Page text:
If I use an appreciative approach here I would ask myself, “So how could this workshop have been different?” How would I feel about my job as a manager after a day where we practiced how to give great feedback and help our team members identify what they do well, and how to apply those qualities and skills to the things that they (and we, as managers) would like to be different?

1 reply
  1. dormgrandpop
    dormgrandpop says:

    Some time ago, I asked my conselor, Peggy Treadwell, how I could sustain a climate in which members of my group would be willing to communicate ‘bad news’ to one another and especially to me. Her response was that this is one of the hardest and most important things to do in an organization. It must be a daily task!! Here are some things I have found to be helpful.
    (1) Constantly nurture a climate of arrimation and love in which every manager is regularly acknowledged for positive qualities that make them special. For example, each member of my group has a nickname that higlights unique qualities that make a difference. examples – “the good steward”, “the visionary”, “the good and faithful servant”, “the sound of one hand clapping” (one of my managers is a Zen Buddhist); “the rock of Gibralter”, “still waters”, “clear path,” “cool head,” “creative energizer,” “deep wisdom”, “the good steward” etc. Not long ago, AU’s new Chief Information Officer (my counterpart on the hard technology side) joined our group at our mid year retreat. Instead of having members of my group introduce themselves, I introduced each one of them to him, standing behind where they were sitting at our conference table, highlighing their great qualities and mentioning their nicknames.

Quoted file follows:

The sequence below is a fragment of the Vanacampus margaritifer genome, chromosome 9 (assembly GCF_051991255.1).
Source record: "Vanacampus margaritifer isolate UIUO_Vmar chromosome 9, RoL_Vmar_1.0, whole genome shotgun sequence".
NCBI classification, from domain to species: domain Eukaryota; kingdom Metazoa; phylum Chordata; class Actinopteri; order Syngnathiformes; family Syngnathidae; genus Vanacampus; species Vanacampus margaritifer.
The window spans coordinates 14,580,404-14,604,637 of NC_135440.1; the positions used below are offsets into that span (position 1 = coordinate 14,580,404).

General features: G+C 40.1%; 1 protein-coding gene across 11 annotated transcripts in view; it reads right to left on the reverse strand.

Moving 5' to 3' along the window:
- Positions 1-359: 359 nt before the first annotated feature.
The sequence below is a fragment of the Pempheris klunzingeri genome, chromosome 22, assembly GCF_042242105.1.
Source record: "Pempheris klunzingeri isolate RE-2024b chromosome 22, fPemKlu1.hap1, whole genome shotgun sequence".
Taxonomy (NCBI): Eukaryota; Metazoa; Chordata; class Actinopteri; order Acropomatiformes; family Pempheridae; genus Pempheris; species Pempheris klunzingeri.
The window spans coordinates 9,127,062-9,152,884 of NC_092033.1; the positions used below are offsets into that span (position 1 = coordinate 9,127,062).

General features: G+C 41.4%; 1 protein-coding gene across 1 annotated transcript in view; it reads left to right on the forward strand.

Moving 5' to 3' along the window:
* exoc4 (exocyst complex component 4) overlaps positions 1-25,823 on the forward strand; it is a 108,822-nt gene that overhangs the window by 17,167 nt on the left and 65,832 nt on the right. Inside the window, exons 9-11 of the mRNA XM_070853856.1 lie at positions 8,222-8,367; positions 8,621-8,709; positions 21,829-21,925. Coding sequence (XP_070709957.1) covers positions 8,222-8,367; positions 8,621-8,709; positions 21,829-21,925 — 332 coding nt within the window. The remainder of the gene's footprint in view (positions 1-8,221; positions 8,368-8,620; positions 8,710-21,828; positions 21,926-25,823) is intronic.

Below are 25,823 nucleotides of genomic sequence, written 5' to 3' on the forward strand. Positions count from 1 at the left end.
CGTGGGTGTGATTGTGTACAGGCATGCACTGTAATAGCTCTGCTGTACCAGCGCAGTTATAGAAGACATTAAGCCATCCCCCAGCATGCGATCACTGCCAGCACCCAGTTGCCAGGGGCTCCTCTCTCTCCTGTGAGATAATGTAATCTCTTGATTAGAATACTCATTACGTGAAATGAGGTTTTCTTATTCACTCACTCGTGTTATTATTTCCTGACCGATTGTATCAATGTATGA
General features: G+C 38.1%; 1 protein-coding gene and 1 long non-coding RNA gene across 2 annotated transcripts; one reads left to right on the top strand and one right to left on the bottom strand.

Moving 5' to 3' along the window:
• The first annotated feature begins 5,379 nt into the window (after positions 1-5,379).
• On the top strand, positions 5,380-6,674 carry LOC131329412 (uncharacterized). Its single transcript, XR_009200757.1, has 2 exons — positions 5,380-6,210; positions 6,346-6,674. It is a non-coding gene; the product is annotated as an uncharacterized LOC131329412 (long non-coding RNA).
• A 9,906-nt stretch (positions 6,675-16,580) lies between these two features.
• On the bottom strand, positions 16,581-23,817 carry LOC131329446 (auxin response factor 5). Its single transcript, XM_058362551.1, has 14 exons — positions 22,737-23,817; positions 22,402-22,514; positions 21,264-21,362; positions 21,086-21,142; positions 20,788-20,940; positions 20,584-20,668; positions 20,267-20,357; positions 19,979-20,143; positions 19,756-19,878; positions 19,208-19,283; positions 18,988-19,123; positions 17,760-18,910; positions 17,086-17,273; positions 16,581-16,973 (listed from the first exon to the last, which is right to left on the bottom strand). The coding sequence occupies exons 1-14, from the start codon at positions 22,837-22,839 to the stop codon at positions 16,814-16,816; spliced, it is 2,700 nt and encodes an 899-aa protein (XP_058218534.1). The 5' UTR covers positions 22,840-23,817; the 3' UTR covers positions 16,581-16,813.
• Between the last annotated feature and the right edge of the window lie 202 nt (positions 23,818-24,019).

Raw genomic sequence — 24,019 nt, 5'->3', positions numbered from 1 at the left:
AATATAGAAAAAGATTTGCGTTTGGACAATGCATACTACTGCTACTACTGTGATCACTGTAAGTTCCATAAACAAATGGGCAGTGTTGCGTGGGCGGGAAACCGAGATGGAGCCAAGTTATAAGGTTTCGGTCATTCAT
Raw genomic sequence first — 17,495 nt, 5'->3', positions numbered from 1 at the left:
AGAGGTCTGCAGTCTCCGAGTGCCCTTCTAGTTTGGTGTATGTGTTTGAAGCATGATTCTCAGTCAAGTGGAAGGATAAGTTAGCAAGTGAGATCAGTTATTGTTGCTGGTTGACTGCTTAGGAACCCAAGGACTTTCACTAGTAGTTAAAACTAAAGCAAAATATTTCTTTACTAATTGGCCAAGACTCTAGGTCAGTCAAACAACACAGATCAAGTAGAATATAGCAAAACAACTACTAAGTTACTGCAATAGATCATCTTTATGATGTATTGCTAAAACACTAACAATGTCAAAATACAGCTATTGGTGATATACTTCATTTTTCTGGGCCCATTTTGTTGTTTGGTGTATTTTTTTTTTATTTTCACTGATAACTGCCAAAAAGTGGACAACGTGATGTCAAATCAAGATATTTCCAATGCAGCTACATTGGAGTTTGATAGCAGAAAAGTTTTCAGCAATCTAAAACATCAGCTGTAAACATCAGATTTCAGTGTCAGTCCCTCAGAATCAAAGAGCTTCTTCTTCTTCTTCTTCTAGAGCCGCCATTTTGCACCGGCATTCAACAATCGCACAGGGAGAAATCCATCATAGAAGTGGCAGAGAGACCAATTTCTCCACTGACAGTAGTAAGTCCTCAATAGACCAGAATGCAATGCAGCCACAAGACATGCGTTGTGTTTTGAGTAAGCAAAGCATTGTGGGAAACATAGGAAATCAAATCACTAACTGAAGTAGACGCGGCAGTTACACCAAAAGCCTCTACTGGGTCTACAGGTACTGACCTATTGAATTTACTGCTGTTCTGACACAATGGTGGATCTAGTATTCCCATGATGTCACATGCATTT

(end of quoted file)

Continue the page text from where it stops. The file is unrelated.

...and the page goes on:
(2) I seek out opportunities to acknowledge when I have screwed up, take responsibilities for my screw ups and make amends. I tell my managers – and even junior staff members – that pointing out my mistakes is one of the greatest contributions they can make to our organization. When someone comes into my office to point out that I have done something they think was wrong, I always try to be begin by praising them. (this is not always easy, of course) Often I will then try to reinforce the behavior still further by discussing the interaction in our next management group meeting;.
    (3) Whenever our group is ackonwledged for doing something great – happily this happens fairly often, I make sure that the individuals most responsible are publicly acknowledged, by name to my direct report – the Provost of the University – and, when appropriate, to other members of the community: the President, Vice Presidents and Board Members with whom I have personal realtionships.
    Last week, the Provost and three deans of a University in Nigeria visited CTE for a briefing and we decided to give the meeting that special quality of warmth combined with professionalism that we try to create at all our high priority events. Among other things my chief administrative and budget officer (nickname ‘deep wisdom’) baked cookies – and decorated them with the colors of the Nigerian Flaq. Our meeting was great success and fun for all.